DENVER A young man who killed four people at a church and a missionary training center had attention deficit hyperactivity disorder and harbored bitterness for being an outcast, his parents said in their first extended comments.
Matthew Murray, however, gave no indication he was about to explode in violence, they said in an interview to be broadcast today and Friday on James Dobson's "Focus on the Family" radio program.
Although Ronald and Loretta Murray have issued statements to the media, the devoutly Christian couple gave Dobson their first public impressions of what led their 24-year-old son to go on his rampage in December.
"Focus on the Family" provided an advance copy of the broadcast to The Associated Press. On the program, the Murrays met David and Marie Works, the parents of two sisters who their son had killed. The Workses forgave the Murrays.
Murray killed two people at a Youth With a Mission training center in suburban Denver, slept in his own bed at his parents' house that night, then drove 60 miles to Colorado Springs, where he killed the two sisters.
An autopsy concluded that he shot and killed himself.
In a portion of the interview cut from the radio show because of time constraints, Loretta Murray said her son called a cousin in Utah shortly before the training center shooting, "pouring out his heart" about how depressed and lonely he was.
According to interviews and Murray's own Internet postings, Matthew Murray was a disturbed young man in search of belonging. He dabbled in the occult, briefly joined the LDS Church and turned against charismatic Christianity.
The Murrays said their son had problems communicating and writing because of his ADHD, was brilliant at computers, and felt rejected and marginalized, unable to forgive his perceived tormentors.
"The lesson is that unforgiveness leads to this bitterness and then opens you up to the spirit of Satan, to the spirit of whatever, and when that occurs, it becomes a power that people cannot control," said Ronald Murray, a neurologist.
Murray said that his son "had never expressed a desire for violence toward anybody," and that neither he nor Matthew's mother knew he owned weapons.
"He was told he was loved every day," Ronald Murray said.
In a statement to the AP, a Murray family spokeswoman Casey Nikoloric said Matthew was diagnosed with ADHD between ages 4 and 5 and began taking Ritalin at 5.
At 19, he decided to "stop all medications due to side effects" such as weight loss, drowsiness and grinding his teeth at night, and as far as his parents knew Matthew wasn't taking medication at the time of the shooting, the statement said.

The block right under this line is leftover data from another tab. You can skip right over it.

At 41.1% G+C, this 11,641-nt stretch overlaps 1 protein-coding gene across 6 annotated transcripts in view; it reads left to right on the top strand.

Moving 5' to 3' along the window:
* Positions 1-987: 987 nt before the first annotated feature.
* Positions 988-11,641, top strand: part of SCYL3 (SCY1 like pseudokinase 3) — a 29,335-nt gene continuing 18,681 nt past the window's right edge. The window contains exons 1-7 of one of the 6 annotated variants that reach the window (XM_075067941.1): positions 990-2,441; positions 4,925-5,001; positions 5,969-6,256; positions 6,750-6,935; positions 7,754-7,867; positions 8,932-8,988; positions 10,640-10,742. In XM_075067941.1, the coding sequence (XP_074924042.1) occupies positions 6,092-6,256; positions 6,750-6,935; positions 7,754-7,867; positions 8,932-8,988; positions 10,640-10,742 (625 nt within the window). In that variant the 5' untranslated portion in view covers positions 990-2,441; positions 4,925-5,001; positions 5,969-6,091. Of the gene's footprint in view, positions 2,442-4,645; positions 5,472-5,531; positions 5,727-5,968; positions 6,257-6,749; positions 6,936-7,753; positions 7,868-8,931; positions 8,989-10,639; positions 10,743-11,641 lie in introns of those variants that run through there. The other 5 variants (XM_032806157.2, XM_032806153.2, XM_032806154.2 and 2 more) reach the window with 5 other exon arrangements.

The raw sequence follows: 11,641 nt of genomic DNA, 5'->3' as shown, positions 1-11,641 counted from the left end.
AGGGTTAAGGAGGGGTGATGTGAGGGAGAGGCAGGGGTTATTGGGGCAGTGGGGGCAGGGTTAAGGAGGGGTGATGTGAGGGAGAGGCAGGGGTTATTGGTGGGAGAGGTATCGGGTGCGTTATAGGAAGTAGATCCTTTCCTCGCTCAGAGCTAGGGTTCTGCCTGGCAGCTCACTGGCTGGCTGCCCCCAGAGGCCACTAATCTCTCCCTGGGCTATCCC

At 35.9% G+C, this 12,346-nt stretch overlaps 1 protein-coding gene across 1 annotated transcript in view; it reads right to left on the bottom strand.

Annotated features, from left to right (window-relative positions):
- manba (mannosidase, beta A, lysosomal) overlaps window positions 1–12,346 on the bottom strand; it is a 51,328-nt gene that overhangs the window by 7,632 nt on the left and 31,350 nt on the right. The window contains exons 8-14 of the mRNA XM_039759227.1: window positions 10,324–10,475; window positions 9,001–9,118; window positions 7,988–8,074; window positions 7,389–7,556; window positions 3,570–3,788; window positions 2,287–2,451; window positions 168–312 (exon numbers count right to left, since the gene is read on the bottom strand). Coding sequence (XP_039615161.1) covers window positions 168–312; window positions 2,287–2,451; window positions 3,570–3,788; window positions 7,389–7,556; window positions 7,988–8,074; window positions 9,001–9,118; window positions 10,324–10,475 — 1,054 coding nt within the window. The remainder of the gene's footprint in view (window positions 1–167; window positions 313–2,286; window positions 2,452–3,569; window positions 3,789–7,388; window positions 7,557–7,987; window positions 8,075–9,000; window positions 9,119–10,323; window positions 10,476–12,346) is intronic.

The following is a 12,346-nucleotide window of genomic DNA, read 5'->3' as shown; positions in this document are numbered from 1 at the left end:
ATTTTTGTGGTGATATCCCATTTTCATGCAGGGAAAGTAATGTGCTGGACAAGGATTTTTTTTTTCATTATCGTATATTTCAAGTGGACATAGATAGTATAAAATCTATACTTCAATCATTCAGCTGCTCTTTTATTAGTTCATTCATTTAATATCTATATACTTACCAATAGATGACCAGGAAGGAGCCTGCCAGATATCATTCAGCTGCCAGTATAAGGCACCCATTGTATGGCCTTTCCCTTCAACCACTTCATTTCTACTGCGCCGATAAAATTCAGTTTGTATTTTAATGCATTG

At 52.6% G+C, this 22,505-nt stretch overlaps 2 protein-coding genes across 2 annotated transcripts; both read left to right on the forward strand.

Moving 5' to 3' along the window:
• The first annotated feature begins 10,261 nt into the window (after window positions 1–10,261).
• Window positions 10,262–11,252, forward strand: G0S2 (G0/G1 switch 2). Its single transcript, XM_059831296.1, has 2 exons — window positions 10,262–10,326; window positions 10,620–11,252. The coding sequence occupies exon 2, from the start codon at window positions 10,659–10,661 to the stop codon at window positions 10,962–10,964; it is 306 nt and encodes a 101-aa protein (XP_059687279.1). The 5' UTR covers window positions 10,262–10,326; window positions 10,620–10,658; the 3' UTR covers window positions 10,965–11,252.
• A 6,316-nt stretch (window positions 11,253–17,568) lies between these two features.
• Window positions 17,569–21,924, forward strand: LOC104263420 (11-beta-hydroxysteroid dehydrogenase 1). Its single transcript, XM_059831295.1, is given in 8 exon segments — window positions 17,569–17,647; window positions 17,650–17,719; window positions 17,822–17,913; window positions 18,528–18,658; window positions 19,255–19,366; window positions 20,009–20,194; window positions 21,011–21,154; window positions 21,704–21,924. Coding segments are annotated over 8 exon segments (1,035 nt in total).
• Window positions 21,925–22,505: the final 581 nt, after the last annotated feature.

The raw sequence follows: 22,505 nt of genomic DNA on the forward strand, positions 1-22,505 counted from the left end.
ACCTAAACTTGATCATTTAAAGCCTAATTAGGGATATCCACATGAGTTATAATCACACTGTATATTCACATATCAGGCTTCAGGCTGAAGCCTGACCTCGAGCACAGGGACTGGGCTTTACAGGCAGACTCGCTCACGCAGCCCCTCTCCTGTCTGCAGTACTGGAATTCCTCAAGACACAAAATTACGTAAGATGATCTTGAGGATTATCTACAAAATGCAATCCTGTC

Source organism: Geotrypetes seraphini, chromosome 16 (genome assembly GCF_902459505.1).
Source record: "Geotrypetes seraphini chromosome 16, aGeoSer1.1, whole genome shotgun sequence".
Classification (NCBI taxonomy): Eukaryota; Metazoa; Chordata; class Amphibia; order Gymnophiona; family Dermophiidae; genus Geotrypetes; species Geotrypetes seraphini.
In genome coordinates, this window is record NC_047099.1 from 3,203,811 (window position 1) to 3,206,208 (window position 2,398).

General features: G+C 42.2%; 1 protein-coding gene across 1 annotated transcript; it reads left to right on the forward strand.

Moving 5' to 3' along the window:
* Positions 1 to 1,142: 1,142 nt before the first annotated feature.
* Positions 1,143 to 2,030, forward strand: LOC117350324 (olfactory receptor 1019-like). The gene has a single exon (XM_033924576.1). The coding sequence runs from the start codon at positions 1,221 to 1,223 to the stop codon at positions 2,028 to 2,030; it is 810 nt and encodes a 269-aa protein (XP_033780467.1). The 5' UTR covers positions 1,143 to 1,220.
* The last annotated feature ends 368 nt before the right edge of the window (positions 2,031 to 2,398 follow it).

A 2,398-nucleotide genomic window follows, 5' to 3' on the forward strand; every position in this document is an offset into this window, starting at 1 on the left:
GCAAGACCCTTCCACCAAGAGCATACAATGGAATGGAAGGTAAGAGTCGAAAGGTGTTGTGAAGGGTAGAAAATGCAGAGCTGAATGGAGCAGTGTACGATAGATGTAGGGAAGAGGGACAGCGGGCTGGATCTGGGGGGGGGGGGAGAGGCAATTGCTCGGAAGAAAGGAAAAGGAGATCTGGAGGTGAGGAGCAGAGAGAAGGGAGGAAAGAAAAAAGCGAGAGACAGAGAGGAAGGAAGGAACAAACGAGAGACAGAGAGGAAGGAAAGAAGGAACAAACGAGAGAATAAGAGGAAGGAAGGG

Prescribing drugs such as Ritalin to treat ADHD, especially in young children, is controversial.
A year ago, the Food and Drug Administration asked ADHD drug manufacturers to develop guidelines to alert patients to "possible cardiovascular risks and risks of adverse psychiatric symptoms associated with the medicines."
Russell Barkley, a South Carolina psychologist who specializes in ADHD research, said the drugs, if taken regularly, reduce aggression and anti-social behavior.
Barkley said one study he conducted showed that 22 percent of people found as children to have ADHD had carried out an assault with a weapon by the time they reached adulthood.
"It's a sad situation, but I doubt that ADHD alone was the sole contributing factor to the violence," Barkley said, adding that other factors, such as low self-esteem and victimization, can contribute to outbursts.
Matthew Murray attended school for kindergarten and first grade but could not focus or pay attention, so the family decided to school him at home, Loretta Murray said.
Internet postings believed to have been written by Matthew rage against the strict biblical curriculum his parents used. But Loretta Murray said Matthew chose each year to continue home schooling.
In the statement to the AP, the Murrays' spokeswoman said Matthew wanted to be homeschooled, passing on the chance to attend "regular school," and talked just a few months ago about enjoying homeschool.
The night before the shootings, Matthew told his parents he was going out with friends for his birthday. The cousin called Loretta Murray just before midnight to tell her about Matthew's emotional state. She asked her husband to call him.
When Ronald Murray reached his son's cell phone at 1:15 a.m., Matthew said he was eating at a restaurant with friends and was coming home. He had just shot and killed two people at the Youth With a Mission center in Arvada.
The next morning, Matthew appeared fine, and his mother told him to be careful driving in the snow. Later, Matthew went to the New Life Church parking lot and fatally shot sisters Stephanie, 18, and Rachel, 16, and wounded their father.
In the Focus on the Family interview, Stephanie's twin sister, Laurie, told the Murrays that as she cowered in the family's van, she forgave the shooter.
"Your loss is more than mine," she told the Murrays.
Her father, David Works, said forgiveness was simply part of the Christian walk.
"Without forgiveness," Ronald Murray said, "I don't think we could have moved on."